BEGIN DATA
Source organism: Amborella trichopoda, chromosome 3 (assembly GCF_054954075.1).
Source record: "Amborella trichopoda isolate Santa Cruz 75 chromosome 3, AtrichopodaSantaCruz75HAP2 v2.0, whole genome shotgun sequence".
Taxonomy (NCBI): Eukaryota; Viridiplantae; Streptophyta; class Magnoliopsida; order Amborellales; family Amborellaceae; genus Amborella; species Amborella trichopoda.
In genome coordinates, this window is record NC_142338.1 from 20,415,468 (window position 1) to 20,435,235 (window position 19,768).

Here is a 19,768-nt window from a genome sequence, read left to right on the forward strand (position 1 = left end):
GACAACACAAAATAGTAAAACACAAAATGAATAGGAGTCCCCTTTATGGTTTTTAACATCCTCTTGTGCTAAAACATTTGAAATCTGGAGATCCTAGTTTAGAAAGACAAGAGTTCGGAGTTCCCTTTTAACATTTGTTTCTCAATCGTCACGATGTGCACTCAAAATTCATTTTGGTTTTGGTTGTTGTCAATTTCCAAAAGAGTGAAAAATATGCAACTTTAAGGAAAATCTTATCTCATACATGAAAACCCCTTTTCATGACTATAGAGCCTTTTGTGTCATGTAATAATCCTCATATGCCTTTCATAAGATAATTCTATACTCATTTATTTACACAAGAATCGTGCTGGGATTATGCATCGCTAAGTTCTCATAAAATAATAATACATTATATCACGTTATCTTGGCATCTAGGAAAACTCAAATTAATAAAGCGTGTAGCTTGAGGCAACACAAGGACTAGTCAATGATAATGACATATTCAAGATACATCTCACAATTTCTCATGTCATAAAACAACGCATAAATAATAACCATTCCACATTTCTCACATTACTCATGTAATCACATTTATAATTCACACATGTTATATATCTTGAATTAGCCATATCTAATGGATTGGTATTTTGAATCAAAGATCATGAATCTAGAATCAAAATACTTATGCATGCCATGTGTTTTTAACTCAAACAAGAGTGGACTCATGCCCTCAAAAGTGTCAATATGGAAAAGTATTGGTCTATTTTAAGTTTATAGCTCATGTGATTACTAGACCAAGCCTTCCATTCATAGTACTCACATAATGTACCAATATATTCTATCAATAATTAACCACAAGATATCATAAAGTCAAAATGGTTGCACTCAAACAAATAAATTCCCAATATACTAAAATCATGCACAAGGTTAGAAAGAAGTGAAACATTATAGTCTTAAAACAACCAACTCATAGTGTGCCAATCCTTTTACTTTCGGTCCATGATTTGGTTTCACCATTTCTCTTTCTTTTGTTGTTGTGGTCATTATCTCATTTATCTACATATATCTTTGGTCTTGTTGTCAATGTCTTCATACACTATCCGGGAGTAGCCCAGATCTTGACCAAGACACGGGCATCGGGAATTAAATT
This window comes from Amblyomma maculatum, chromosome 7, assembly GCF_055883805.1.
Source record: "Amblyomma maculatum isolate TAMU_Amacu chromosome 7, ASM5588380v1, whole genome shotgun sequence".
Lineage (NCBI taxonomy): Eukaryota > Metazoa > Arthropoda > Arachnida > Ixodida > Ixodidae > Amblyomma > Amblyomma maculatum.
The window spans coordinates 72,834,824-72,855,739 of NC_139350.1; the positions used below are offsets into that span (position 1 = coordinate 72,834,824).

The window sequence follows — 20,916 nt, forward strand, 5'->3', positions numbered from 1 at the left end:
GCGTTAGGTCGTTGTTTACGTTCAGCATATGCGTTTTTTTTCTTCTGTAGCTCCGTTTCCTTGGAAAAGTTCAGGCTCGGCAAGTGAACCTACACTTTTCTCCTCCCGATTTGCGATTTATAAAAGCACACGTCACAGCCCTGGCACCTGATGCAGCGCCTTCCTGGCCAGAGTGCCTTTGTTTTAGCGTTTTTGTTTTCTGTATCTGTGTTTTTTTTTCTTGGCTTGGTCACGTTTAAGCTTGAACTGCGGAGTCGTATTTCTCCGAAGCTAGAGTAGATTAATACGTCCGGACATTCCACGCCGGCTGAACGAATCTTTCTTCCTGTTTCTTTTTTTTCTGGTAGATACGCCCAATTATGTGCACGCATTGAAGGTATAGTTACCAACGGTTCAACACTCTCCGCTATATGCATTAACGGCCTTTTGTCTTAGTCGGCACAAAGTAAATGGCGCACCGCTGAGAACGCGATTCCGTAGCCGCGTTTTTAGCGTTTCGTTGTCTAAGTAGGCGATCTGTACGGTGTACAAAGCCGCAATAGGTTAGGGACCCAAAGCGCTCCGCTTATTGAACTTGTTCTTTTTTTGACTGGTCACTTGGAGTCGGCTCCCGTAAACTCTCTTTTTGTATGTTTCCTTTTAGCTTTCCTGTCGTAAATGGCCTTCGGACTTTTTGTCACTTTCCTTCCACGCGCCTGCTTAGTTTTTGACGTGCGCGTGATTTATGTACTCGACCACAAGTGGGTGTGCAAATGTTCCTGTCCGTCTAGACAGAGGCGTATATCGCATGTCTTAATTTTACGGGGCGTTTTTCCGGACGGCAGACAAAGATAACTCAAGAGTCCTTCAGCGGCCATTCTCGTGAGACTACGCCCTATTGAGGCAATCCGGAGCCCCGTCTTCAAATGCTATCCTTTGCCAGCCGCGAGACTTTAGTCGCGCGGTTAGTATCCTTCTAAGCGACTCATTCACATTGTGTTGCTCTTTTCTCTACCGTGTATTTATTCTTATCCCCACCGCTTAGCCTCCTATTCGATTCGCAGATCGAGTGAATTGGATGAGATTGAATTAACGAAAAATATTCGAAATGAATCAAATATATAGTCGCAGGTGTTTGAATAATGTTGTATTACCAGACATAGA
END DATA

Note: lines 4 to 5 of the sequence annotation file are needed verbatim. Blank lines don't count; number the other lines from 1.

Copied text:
In genome coordinates, this window is record NC_142338.1 from 20,415,468 (window position 1) to 20,435,235 (window position 19,768).

Here is a 19,768-nt window from a genome sequence, read left to right on the forward strand (position 1 = left end):